The Federal Aviation Administration (FAA) is proposing drastic changes to their drone rules in the United States and the public has until March 2, 2020 to comment on them. Among the proposed changes include new far-reaching Remote Identification rules that will affect how drones are designed, produced and used. This proposal would require almost all drones in America to connect to a computer network service in order to fly legally, which the FAA anticipates will require recurring monthly fees for drone users.
If enacted, the new FAA rules could be a boon to private industries that would profit on new regulatory requirements. The full implementation of the proposed remote identification rules rely on three interdependent parts that are being developed concurrently. The first is this proposed rule, which establishes operating requirements for drone operators and performance-based design and production standards for producers of drone. The second is a network of Remote ID UAS Service Suppliers (Remote ID USS) that would collect the identification and location in real-time from in-flight drones. The Remote ID USS would perform this service under contract with the FAA, based on the same model the FAA currently uses for the Low Altitude Authorization and Notification Capability (LAANC). The third part of the remote identification ecosystem is the collection of technical requirements that standards-setting organizations will develop to meet the performance-based design and production requirements in this proposed rule.
Two of the proposed changes drawing the most attention are the requirement that the drone itself have an internet connection and that the location of a drone pilot always be public.
Such a rule change would instantly make many existing drones obsolete, forcing hobbyists to upgrade or discard them, even if they’re used simply as toys. Requiring drones to have their own internet connection could also be costly since many would need to subscribe to an additional wireless data plan for their aerial device.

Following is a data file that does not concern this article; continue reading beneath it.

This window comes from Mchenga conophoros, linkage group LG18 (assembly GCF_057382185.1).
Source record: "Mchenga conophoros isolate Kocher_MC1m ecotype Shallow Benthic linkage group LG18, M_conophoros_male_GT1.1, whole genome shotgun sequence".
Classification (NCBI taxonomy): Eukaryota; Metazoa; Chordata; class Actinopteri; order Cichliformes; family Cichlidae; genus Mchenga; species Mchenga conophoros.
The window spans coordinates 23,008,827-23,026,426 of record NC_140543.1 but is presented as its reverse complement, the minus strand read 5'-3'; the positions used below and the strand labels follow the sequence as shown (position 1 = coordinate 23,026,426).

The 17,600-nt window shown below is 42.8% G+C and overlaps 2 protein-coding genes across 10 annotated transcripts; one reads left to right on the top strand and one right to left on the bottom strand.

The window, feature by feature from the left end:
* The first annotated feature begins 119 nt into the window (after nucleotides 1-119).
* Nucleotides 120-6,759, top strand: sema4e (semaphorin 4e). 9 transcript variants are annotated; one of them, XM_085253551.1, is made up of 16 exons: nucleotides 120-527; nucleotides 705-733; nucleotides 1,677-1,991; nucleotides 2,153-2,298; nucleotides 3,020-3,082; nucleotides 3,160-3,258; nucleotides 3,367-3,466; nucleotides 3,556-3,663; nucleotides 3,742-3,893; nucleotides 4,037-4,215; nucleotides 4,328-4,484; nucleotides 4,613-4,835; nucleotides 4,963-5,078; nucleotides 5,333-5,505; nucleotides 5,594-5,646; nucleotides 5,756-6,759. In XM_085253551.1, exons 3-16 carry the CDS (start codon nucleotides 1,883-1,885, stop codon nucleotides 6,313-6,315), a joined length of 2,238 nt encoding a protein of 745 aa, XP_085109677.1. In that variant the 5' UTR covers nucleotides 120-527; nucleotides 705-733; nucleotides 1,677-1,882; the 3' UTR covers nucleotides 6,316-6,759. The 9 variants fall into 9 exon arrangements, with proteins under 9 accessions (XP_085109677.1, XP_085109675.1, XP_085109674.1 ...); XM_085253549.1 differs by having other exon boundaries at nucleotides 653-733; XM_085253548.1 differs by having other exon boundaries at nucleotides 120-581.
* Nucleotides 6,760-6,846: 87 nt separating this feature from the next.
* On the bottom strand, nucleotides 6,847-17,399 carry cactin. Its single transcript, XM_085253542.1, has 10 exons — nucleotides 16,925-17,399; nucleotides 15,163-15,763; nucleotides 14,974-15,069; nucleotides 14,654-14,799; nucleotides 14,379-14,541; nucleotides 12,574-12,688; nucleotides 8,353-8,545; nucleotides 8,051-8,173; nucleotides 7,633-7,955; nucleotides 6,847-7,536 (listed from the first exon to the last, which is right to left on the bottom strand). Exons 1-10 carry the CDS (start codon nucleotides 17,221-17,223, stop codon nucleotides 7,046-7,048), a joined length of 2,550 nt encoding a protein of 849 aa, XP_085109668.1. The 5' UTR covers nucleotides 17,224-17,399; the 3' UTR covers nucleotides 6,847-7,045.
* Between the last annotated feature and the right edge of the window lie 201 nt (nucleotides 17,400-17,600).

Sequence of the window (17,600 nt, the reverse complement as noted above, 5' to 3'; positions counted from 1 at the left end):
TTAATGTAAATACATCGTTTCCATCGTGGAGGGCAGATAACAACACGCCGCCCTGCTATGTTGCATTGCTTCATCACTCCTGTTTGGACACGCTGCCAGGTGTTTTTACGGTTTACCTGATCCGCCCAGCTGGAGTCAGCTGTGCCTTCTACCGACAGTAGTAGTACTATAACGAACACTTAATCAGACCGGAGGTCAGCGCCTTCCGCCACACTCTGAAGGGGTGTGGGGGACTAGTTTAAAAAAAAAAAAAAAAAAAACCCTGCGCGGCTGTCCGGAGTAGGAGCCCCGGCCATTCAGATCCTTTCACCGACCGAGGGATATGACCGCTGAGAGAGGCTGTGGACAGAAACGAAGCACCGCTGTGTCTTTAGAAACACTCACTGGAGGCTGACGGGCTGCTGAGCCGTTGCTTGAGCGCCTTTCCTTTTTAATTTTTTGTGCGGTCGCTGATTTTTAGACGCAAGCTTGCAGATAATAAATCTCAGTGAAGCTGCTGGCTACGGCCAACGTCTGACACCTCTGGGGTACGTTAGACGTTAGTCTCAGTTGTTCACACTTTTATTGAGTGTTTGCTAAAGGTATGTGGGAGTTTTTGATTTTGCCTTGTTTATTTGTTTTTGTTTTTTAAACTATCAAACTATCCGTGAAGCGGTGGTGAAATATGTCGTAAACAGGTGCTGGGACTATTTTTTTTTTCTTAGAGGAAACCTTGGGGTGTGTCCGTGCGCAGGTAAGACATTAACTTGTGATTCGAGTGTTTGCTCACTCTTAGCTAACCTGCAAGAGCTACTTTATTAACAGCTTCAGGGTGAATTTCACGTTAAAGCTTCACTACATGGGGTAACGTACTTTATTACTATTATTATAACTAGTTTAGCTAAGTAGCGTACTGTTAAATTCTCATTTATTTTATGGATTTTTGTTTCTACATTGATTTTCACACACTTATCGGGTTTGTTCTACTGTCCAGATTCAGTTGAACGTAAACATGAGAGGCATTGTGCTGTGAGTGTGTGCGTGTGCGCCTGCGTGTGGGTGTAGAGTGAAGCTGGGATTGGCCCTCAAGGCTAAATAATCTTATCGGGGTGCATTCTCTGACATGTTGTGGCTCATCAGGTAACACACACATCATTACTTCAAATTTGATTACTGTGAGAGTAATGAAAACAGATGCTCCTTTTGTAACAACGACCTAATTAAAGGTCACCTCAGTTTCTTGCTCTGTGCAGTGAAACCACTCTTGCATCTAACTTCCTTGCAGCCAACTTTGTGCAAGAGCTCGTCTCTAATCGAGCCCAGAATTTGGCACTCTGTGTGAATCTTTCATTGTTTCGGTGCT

The proposed rule change would require the location of the pilot of a drone to always be public, a concern for privacy rights advocates. Some drone pilot lobby groups say exposing the pilot location in real-time could lead to attacks, muggings, and other crimes, especially when the drone is being used for a sensitive mission to protect public safety.
The Weatherboy team employs multiple drones to document events in the air, including various meteorological phenomena. In 2019, drone WeatherboyOne traveled to the Mauna Loa volcano on Hawaii’s Big Island to document the HI-SEAS lunar/Mars lab there. WeatherboyOne was also used in Florida after Hurricane Irma to document damage along Florida’s Gulf Coast.
The most popular drone manufacturer, DJI, wrote an essay about their concerns on the new drone rules here.
The full proposed rule change can be read here.
The public can provide comment to the FAA on the rule changes through a variety of methods; however, all comments must be in by 11:59pm ET on Monday, March 2, 2020. Comments identified by docket number FAA-2019-1100 can use any of the following methods:
- Federal eRulemaking Portal: Go to http://www.regulations.gov and follow the online instructions for sending your comments electronically.
- Mail: Send comments to Docket Operations, M-30; U.S. Department of Transportation (DOT), 1200 New Jersey Avenue SE, Room W12-140, West Building Ground Floor, Washington, DC 20590-0001.
- Hand Delivery or Courier: Take comments to Docket Operations in Room W12-140 of the West Building Ground Floor at 1200 New Jersey Avenue SE, Washington, DC, between 9 a.m. and 5 p.m., Monday through Friday, except Federal holidays.
- Fax: Fax comments to Docket Operations at 202-493-2251.